Elizabeth, what a powerful reminder of the reason why the Church calls both the sacrament of marriage and the sacrament of holy orders ones “at the service of communion and mission.” (per the CCC Compendium) True communion. True mission. Both require complete sacrifice to the Other (Divine) and to the other (spouse/Church). Instead, we insist the focus be on our own needs, our own wants — not God’s.

  • Bertha

    Fr. Longenecker is very perceptive. And while our Catholic vision of the human person, sexuality, celibacy and marriage is certainly the anti-dote to the sensate culture of death, I am wondering when our bishops will figure out that we do not need another document on marriage.
    Too late. They already published one, and squandered the faithful’s cathedraticum taxes. It will either sit on church bookshelves (like so many others of the last 40 years) or find its way to the circular file.
    Our teaching has been eloquent and clear from 1965 on, with some embellishment, notably Famliaris consortio and the Theology of the Body. But we have taken no significant, sustained action to reverse the dissolution of marriage & family in our communion.
    Recently Pope Benedict, following in the steps of John Paul the Great, performed another hand-wringing ceremony at the Roman Rota about declarations of nullity. Yes, annulments are a scandal. But it takes 4 or more years to form a priest for Orders; it takes less than 48 hours to “prepare” a couple for marriage today. And we call it a vocation??
    We have 3 other opportunities to evangelize and strengthen the domestic church: infant baptism, first reconciliation and eucharist, and confirmation – not counting the catechesis of children (See Familiaris consortio, no 65). You cannot presume all couples have a deep devotion to the Eucharist, nor communicate their faith to their children.
    Regardless, if we do not re-think our formation of marriage & family and institutionalize a path of evangelization and catechization of couples/parents, we will likely continue to have overworked tribunals. And just as likely, few viable celibate OR conjugal vocations.
    (Bertha’s husband)

  • http://vita-nostra-in-ecclesia.blogspot.com Bender

    Manny — as good as he was, Buckley was confused on a few things. And it is abundantly clear that that confusion has been transferred to and multiplied in his son Christopher.

  • Manny L.

    “Manny — as good as he was, Buckley was confused on a few things. And it is abundantly clear that that confusion has been transferred to and multiplied in his son Christopher.” -Bender

    Oh I’m sure Buckley is not the authority on all things, and his son is not what I had hoped. Still I have a hard time accepting the notion of no contraceptive. In this day and age, we are just asking for unwanted pregnancies. I am adamently against abortion, so then we have a bunch of unwanted children growing up in dysfunctional families, and are themselves dysfunctional.

    Plus, there are times a husband and wife, how should I put this, want to have some relations without having a child. ;)

  • dry valleys

    Not to mention the people in developing countries who can’t provide for the children they have, let alone more.

    For some people, sex is one of the only pleasures they have, given how little they can afford to do or is available otherwise. It is more or less universal for people to want to control their fertility, even in areas such as sub-Saharan Africa women are having fewer children because they realise that contraception works for them much as our grandmothers did, & I think we’ve moved on greatly since the good old days.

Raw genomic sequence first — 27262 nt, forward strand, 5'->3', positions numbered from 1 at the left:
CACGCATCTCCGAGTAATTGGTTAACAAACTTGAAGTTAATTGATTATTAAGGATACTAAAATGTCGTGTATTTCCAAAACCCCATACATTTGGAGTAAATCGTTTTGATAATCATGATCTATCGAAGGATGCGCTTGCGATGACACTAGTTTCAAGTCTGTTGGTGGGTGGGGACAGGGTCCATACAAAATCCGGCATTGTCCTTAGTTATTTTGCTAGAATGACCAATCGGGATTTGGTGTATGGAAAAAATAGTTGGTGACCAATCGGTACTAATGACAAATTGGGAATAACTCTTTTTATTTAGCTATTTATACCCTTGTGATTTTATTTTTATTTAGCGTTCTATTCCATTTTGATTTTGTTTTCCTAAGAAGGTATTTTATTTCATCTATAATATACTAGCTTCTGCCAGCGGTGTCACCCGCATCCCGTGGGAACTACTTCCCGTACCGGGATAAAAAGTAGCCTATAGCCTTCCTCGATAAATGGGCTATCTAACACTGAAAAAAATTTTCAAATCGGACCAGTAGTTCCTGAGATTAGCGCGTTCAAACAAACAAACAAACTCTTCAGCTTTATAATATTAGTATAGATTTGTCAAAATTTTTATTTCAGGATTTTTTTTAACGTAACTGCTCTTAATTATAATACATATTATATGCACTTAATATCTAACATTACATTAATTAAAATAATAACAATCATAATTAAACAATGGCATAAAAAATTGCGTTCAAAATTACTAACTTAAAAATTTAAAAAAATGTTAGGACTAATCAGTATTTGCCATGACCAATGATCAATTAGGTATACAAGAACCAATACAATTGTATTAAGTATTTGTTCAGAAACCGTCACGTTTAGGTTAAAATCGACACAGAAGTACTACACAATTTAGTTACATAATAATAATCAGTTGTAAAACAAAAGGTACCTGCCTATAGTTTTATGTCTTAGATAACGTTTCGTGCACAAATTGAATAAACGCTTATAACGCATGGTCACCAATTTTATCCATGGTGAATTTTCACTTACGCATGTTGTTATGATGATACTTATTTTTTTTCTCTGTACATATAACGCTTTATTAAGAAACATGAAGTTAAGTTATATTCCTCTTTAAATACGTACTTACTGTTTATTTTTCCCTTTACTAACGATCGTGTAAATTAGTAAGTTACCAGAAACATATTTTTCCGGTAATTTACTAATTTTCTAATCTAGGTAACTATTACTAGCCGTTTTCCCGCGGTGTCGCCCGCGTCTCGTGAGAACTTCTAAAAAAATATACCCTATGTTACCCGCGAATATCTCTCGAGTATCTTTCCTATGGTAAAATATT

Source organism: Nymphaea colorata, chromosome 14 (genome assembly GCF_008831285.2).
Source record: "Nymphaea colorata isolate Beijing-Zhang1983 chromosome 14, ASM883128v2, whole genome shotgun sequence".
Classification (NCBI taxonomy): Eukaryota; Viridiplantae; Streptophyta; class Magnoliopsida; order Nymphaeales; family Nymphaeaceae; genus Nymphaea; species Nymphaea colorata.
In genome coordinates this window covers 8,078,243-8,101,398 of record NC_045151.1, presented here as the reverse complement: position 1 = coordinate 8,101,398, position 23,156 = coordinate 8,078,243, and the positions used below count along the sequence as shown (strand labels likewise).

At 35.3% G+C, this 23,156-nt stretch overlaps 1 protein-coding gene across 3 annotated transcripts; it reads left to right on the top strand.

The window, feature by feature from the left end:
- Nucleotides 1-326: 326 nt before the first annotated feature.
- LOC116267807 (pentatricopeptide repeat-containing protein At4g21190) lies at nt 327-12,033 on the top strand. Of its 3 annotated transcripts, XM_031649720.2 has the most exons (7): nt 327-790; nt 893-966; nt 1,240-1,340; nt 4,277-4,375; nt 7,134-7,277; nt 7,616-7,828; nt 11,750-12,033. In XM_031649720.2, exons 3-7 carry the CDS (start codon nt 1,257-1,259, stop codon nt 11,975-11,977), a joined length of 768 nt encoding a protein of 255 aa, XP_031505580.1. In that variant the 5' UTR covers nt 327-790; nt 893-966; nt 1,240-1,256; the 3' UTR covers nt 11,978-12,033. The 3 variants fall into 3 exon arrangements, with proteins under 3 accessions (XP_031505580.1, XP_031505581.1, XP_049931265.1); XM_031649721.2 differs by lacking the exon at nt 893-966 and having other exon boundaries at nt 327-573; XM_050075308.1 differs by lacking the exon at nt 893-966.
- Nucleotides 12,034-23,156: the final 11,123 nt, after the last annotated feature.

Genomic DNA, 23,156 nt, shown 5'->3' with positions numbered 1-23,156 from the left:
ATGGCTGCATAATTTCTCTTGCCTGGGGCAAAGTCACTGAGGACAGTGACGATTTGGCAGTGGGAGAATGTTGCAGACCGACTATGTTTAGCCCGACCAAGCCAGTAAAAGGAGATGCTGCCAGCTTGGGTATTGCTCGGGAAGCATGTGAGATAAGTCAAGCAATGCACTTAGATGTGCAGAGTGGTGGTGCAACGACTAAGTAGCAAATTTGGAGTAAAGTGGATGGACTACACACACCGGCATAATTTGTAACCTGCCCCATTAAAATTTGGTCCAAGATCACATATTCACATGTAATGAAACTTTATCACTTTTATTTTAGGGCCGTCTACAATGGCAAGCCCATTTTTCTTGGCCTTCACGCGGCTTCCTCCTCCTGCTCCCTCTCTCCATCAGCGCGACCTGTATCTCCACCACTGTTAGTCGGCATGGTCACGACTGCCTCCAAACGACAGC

We need two income households & few children because of, erm, that neoliberal economic policy which conservatives support, which crashed & burned in 2008. My great-grandfather, an unskilled manual labourer, was able to support his 11 children on what was considered at the time to be a derisory wage. You wouldn’t find that happening now.

    I can’t imagine myself being a good parent. I think there is quite a chance that I would mess up my children’s upbringing. So, were I to get married, it would have to be to someone who didn’t want to be a mother (of whom, of course, there are many).

    You see more people having several children amongst Asian communities, & the white underclass. Are they really exemplars of how life should be lived? No, in my view, the really selfish & irresponsible thing is to have children who will do nothing but spend their lives on welfare or in prison, rather than thinking through whether you’re fit for this parenting business. Is it not a serious concern that shouldn’t be rushed into?

    Yet I would not support people being condemned to lives of celibacy, which some people enjoy but most don’t, for that.

  • dry valleys

    Probably a mistake to write comments disagreeing with what most readers think rather than seeking a quiet life. But I am going out clubbing tonight so I’m not too likely to see any responses. :)

    [As usual, and for reasons I cannot explain (perhaps it's because you're writing from the UK? You ended up in my spam filter; I was out all day so I only just rescued it. You're never ignored, but often misrouted! :-) -admin]

  • Mary

    In what day and age has it ever been easy to either accept the consequences of an act or refrain from engaging it in?

  • http://vita-nostra-in-ecclesia.blogspot.com Bender

    Manny — what you say makes perfect sense . . . from a utilitarian perspective. But the teaching on contraception is not based on utilitarianism.

  • Manny L.

    “Manny — what you say makes perfect sense . . . from a utilitarian perspective. But the teaching on contraception is not based on utilitarianism.” -Bender

    I understand. In my very first comment in this thread I said I understand the Church’s position.

  • Greta

    If anyone ever doubts the fact that the Pope has Christ at his side protecting the church, it should be removed when you read Pope Paul VI and Humanae Vitae. The day it was released you had a thunderouse response from the left including bishops and priest denouncing it. Yet everything the Pope said would result has happened probably faster than he would have thought possible. He was right on every point in the changes that contraception widely used has brought about.

  • dry valleys

    Yes, I knew you would let me through, I just thought there would be objections to what I said. I’m glad that hasn;t happened, because I’m in no fit state to answer my critics back this morning :)

    [Well, boyo, as we age, it gets that much harder to deal with the mornings after a night with the creature! -admin]

  • Pingback: The Vocations of Marriage and Celibacy « The Anglo-Catholic